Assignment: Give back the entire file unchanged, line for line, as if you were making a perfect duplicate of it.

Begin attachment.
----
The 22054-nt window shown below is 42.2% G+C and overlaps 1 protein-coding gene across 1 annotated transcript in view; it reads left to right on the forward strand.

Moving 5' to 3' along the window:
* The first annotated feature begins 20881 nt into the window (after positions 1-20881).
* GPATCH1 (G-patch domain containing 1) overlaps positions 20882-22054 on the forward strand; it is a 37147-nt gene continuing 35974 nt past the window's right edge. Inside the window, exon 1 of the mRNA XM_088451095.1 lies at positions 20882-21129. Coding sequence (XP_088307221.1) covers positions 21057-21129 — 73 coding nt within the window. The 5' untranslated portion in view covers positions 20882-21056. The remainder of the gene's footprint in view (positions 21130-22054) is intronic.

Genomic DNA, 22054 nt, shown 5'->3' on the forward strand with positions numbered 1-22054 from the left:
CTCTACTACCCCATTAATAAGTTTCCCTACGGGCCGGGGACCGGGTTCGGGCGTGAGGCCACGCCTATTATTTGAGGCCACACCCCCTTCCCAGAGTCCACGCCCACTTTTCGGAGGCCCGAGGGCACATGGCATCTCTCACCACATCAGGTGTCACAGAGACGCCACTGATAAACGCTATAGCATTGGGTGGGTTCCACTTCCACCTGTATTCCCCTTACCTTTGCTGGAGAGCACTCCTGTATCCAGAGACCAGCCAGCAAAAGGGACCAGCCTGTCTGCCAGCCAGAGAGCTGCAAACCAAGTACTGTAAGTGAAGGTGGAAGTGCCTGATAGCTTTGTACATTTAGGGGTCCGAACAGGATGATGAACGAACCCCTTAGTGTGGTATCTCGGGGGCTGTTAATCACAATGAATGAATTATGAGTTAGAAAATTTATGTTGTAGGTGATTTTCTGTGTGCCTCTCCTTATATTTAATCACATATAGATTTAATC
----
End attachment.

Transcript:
The 22054-nt window shown below is 42.2% G+C and overlaps 1 protein-coding gene across 1 annotated transcript in view; it reads left to right on the forward strand.

Moving 5' to 3' along the window:
* The first annotated feature begins 20881 nt into the window (after positions 1-20881).
* GPATCH1 (G-patch domain containing 1) overlaps positions 20882-22054 on the forward strand; it is a 37147-nt gene continuing 35974 nt past the window's right edge. Inside the window, exon 1 of the mRNA XM_088451095.1 lies at positions 20882-21129. Coding sequence (XP_088307221.1) covers positions 21057-21129 — 73 coding nt within the window. The 5' untranslated portion in view covers positions 20882-21056. The remainder of the gene's footprint in view (positions 21130-22054) is intronic.

Genomic DNA, 22054 nt, shown 5'->3' on the forward strand with positions numbered 1-22054 from the left:
CTCTACTACCCCATTAATAAGTTTCCCTACGGGCCGGGGACCGGGTTCGGGCGTGAGGCCACGCCTATTATTTGAGGCCACACCCCCTTCCCAGAGTCCACGCCCACTTTTCGGAGGCCCGAGGGCACATGGCATCTCTCACCACATCAGGTGTCACAGAGACGCCACTGATAAACGCTATAGCATTGGGTGGGTTCCACTTCCACCTGTATTCCCCTTACCTTTGCTGGAGAGCACTCCTGTATCCAGAGACCAGCCAGCAAAAGGGACCAGCCTGTCTGCCAGCCAGAGAGCTGCAAACCAAGTACTGTAAGTGAAGGTGGAAGTGCCTGATAGCTTTGTACATTTAGGGGTCCGAACAGGATGATGAACGAACCCCTTAGTGTGGTATCTCGGGGGCTGTTAATCACAATGAATGAATTATGAGTTAGAAAATTTATGTTGTAGGTGATTTTCTGTGTGCCTCTCCTTATATTTAATCACATATAGATTTAATC